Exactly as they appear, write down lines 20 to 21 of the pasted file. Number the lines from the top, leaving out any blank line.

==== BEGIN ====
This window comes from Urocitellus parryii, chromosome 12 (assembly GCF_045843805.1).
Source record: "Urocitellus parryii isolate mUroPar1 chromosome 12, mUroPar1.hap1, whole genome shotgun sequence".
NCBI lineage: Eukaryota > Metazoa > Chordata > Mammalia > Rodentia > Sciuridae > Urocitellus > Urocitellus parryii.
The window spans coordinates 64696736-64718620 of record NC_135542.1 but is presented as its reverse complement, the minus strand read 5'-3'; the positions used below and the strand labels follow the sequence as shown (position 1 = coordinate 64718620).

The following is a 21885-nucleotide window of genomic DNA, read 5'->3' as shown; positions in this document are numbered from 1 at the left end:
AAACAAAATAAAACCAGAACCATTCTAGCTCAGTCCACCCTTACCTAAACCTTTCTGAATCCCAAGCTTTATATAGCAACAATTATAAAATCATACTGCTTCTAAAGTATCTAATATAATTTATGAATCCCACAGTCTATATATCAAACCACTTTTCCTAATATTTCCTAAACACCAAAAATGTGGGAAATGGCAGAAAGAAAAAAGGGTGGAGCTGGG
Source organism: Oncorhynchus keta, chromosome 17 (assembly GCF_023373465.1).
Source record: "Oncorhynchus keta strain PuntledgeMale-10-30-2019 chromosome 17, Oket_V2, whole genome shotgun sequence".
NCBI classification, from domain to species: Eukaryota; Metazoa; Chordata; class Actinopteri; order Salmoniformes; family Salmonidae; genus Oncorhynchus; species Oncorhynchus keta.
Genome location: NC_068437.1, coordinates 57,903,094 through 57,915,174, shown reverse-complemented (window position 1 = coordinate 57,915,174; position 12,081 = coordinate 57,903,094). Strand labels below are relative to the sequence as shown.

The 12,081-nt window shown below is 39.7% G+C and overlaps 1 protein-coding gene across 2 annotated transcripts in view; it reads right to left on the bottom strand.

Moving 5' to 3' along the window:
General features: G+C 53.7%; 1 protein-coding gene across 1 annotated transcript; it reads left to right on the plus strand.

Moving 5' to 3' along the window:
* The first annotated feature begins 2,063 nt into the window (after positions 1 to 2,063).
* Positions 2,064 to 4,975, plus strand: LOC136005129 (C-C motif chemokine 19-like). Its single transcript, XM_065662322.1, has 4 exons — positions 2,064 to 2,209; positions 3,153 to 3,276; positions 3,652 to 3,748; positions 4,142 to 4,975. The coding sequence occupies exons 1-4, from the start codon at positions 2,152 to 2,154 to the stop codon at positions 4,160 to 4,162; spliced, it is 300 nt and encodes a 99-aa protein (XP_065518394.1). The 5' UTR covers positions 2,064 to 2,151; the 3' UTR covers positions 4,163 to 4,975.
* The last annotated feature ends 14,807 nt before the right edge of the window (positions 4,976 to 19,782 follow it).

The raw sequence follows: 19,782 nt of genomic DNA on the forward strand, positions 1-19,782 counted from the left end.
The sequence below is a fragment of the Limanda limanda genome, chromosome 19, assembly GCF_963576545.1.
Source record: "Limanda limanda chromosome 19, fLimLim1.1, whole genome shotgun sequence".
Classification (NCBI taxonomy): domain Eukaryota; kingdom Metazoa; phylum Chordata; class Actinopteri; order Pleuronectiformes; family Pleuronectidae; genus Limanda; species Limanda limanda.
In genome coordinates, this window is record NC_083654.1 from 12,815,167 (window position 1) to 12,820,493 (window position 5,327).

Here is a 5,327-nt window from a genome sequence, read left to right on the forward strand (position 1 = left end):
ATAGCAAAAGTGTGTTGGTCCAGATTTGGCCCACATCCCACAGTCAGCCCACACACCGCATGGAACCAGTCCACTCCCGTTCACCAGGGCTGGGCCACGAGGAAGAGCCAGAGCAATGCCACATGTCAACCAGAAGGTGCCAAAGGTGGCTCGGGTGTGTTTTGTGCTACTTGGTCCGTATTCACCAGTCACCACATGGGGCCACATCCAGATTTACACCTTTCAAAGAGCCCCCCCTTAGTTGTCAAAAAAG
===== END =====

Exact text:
Source record: "Limanda limanda chromosome 19, fLimLim1.1, whole genome shotgun sequence".
Classification (NCBI taxonomy): domain Eukaryota; kingdom Metazoa; phylum Chordata; class Actinopteri; order Pleuronectiformes; family Pleuronectidae; genus Limanda; species Limanda limanda.